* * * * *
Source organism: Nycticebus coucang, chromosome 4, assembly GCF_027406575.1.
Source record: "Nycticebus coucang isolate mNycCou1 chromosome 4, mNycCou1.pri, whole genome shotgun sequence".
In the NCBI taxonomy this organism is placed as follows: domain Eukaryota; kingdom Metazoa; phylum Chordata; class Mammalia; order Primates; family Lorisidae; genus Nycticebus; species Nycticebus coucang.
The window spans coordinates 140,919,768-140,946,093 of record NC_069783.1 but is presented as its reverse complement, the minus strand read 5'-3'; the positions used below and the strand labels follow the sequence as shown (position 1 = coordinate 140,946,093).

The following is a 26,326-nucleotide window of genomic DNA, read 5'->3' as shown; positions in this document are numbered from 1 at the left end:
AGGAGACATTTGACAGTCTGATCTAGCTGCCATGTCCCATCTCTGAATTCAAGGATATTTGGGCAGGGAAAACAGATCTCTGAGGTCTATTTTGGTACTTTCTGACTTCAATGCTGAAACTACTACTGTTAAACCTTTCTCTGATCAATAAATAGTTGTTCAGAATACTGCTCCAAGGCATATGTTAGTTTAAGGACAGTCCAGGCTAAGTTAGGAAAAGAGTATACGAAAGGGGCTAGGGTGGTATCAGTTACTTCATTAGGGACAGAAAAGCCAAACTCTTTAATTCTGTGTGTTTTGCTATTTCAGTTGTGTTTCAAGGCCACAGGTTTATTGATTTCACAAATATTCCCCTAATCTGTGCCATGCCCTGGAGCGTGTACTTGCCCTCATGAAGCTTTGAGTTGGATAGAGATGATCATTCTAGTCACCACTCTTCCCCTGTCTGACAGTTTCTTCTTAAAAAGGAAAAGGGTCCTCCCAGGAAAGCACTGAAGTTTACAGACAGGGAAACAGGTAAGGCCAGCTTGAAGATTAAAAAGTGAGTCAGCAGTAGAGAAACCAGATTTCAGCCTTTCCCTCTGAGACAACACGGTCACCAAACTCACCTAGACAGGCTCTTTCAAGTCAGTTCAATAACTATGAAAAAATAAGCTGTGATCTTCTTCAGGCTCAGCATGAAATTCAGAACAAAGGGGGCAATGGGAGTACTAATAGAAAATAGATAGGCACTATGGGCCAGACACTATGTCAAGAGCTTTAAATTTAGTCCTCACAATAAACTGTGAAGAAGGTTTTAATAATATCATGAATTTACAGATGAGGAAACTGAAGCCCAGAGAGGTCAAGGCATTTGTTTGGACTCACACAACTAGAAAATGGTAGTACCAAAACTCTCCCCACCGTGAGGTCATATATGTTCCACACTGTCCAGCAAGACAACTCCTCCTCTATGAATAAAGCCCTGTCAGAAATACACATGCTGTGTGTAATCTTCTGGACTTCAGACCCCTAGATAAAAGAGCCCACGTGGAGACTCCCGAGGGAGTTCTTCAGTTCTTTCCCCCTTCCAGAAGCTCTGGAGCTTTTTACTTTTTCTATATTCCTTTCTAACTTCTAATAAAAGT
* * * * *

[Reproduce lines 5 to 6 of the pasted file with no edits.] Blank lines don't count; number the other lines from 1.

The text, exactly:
The following is a 26,326-nucleotide window of genomic DNA, read 5'->3' as shown; positions in this document are numbered from 1 at the left end:
AGGAGACATTTGACAGTCTGATCTAGCTGCCATGTCCCATCTCTGAATTCAAGGATATTTGGGCAGGGAAAACAGATCTCTGAGGTCTATTTTGGTACTTTCTGACTTCAATGCTGAAACTACTACTGTTAAACCTTTCTCTGATCAATAAATAGTTGTTCAGAATACTGCTCCAAGGCATATGTTAGTTTAAGGACAGTCCAGGCTAAGTTAGGAAAAGAGTATACGAAAGGGGCTAGGGTGGTATCAGTTACTTCATTAGGGACAGAAAAGCCAAACTCTTTAATTCTGTGTGTTTTGCTATTTCAGTTGTGTTTCAAGGCCACAGGTTTATTGATTTCACAAATATTCCCCTAATCTGTGCCATGCCCTGGAGCGTGTACTTGCCCTCATGAAGCTTTGAGTTGGATAGAGATGATCATTCTAGTCACCACTCTTCCCCTGTCTGACAGTTTCTTCTTAAAAAGGAAAAGGGTCCTCCCAGGAAAGCACTGAAGTTTACAGACAGGGAAACAGGTAAGGCCAGCTTGAAGATTAAAAAGTGAGTCAGCAGTAGAGAAACCAGATTTCAGCCTTTCCCTCTGAGACAACACGGTCACCAAACTCACCTAGACAGGCTCTTTCAAGTCAGTTCAATAACTATGAAAAAATAAGCTGTGATCTTCTTCAGGCTCAGCATGAAATTCAGAACAAAGGGGGCAATGGGAGTACTAATAGAAAATAGATAGGCACTATGGGCCAGACACTATGTCAAGAGCTTTAAATTTAGTCCTCACAATAAACTGTGAAGAAGGTTTTAATAATATCATGAATTTACAGATGAGGAAACTGAAGCCCAGAGAGGTCAAGGCATTTGTTTGGACTCACACAACTAGAAAATGGTAGTACCAAAACTCTCCCCACCGTGAGGTCATATATGTTCCACACTGTCCAGCAAGACAACTCCTCCTCTATGAATAAAGCCCTGTCAGAAATACACATGCTGTGTGTAATCTTCTGGACTTCAGACCCCTAGATAAAAGAGCCCACGTGGAGACTCCCGAGGGAGTTCTTCAGTTCTTTCCCCCTTCCAGAAGCTCTGGAGCTTTTTACTTTTTCTATATTCCTTTCTAACTTCTAATAAAAGT